Skip to main content

Multiscaling the CRISPR-Cas Revolution from Gene Editing to Viral Detection

Professor Giulia Palermo ( Department of Bioengineering and Chemistry, University of California Riverside )

CRISPR is synonymous with a transformative genome editing technology that is innovating basic and applied sciences. I will report about the use of computational approaches to clarify the molecular basis and the gene-editing function of CRISPR-Cas9 and newly discovered CRISPR systems that are emerging as powerful tools for viral detection, including the SARS-CoV-2 coronavirus. We have implemented a multiscale approach, which combines classical molecular dynamics (MD) and enhanced sampling techniques, ab-initio MD, mixed Quantum Mechanics/Molecular Mechanics (QM/MM) approaches and constant pH MD (CpH MD), as well as cryo-EM fitting tools and graph theory derived analysis methods, to reveal the mechanistic basis of nucleic acid binding, catalysis, selectivity, and allostery in CRISPR systems. Using a Gaussian accelerated MD method and the Anton-2 supercluster we determined the conformational activation of CRISPR-Cas9 and the selectivity mechanism against off-target sequences. By applying network models graph theory, we have characterized a mechanism of allosteric regulation, transferring the information of DNA binding to the catalytic sites for cleavages. This mechanism is now being probed in novel Anti-CRISPR proteins, forming multi-mega Dalton complexes with the CRISPR enzymes and used for gene regulation and control. CpH MD simulations have been combined with ab-initio MD and a mixed QM/MM approach to establish the catalytic mechanism of DNA cleavage. Finally, by using multi-microsecond MD simulations we have recently probed a mechanism of DNA-induced of activation in the Cas12a enzyme, which underlies the detection of viral genetic elements, including the SARS-CoV-2 coronavirus. Overall, our outcomes contribute to the mechanistic understanding of CRISPR-based gene-editing technologies, providing information that is critical for the development of improved gene-editing tools for biomedical applications.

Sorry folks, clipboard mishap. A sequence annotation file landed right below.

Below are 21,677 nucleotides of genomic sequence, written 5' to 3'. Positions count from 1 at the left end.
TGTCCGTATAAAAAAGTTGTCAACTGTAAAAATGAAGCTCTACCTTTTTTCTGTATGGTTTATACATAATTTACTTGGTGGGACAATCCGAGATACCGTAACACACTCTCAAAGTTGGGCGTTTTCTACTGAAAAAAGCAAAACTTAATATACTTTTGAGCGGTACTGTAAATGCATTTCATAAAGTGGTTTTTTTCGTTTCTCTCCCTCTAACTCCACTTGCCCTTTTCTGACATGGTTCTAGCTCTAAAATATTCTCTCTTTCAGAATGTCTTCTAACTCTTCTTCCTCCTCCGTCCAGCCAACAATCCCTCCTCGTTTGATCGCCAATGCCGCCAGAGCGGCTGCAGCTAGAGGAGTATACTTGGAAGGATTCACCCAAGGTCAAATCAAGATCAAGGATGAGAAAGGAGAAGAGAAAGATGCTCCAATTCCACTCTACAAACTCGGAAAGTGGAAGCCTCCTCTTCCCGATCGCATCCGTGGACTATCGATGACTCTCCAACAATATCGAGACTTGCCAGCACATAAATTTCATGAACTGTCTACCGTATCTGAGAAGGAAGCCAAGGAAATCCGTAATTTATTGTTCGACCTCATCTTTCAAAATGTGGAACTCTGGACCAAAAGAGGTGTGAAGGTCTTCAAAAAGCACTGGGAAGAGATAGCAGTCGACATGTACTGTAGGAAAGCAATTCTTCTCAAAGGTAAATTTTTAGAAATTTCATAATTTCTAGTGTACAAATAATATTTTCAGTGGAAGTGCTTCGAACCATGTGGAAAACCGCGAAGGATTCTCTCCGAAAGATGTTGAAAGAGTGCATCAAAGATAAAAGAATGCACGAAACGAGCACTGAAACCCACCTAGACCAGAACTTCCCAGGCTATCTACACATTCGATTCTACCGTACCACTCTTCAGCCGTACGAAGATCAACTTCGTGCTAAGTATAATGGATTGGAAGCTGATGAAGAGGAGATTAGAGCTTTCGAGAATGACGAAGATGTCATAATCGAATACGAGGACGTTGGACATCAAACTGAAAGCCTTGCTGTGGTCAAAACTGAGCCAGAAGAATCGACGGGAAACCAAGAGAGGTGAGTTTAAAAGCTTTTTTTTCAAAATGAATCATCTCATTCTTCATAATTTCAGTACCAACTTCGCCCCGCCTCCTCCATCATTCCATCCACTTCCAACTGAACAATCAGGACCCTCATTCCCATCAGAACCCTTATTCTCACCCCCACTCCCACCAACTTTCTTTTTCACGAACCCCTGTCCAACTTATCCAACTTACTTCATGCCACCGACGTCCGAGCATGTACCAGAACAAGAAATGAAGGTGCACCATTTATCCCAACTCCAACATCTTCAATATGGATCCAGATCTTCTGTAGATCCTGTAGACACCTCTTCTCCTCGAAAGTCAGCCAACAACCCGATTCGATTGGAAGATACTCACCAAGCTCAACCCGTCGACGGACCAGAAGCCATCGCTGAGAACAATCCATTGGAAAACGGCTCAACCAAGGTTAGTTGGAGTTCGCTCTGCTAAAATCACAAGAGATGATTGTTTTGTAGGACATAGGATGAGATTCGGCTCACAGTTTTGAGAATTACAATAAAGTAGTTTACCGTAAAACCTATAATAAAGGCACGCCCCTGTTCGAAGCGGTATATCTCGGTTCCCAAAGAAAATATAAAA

Share this: